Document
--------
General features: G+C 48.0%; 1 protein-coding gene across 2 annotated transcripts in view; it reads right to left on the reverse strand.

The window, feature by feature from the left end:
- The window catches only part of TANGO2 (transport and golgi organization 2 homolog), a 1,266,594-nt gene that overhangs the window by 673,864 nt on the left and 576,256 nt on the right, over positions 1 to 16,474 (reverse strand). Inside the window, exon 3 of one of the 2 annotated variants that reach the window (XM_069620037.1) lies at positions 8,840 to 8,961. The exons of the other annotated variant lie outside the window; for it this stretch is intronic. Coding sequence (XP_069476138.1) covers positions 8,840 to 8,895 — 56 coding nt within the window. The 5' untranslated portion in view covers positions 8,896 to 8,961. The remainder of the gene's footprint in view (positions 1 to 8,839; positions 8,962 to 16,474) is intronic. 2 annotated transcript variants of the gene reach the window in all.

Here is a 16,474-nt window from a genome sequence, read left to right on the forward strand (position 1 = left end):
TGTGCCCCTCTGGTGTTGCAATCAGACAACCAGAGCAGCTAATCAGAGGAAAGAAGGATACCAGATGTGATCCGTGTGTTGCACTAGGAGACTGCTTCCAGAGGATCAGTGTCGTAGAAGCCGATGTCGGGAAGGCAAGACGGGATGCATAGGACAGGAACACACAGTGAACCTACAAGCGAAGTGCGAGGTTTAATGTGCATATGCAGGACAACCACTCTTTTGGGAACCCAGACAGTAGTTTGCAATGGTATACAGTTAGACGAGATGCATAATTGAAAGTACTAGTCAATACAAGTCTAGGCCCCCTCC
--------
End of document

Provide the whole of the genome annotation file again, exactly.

General features: G+C 48.0%; 1 protein-coding gene across 2 annotated transcripts in view; it reads right to left on the reverse strand.

The window, feature by feature from the left end:
- The window catches only part of TANGO2 (transport and golgi organization 2 homolog), a 1,266,594-nt gene that overhangs the window by 673,864 nt on the left and 576,256 nt on the right, over positions 1 to 16,474 (reverse strand). Inside the window, exon 3 of one of the 2 annotated variants that reach the window (XM_069620037.1) lies at positions 8,840 to 8,961. The exons of the other annotated variant lie outside the window; for it this stretch is intronic. Coding sequence (XP_069476138.1) covers positions 8,840 to 8,895 — 56 coding nt within the window. The 5' untranslated portion in view covers positions 8,896 to 8,961. The remainder of the gene's footprint in view (positions 1 to 8,839; positions 8,962 to 16,474) is intronic. 2 annotated transcript variants of the gene reach the window in all.

Here is a 16,474-nt window from a genome sequence, read left to right on the forward strand (position 1 = left end):
TGTGCCCCTCTGGTGTTGCAATCAGACAACCAGAGCAGCTAATCAGAGGAAAGAAGGATACCAGATGTGATCCGTGTGTTGCACTAGGAGACTGCTTCCAGAGGATCAGTGTCGTAGAAGCCGATGTCGGGAAGGCAAGACGGGATGCATAGGACAGGAACACACAGTGAACCTACAAGCGAAGTGCGAGGTTTAATGTGCATATGCAGGACAACCACTCTTTTGGGAACCCAGACAGTAGTTTGCAATGGTATACAGTTAGACGAGATGCATAATTGAAAGTACTAGTCAATACAAGTCTAGGCCCCCTCC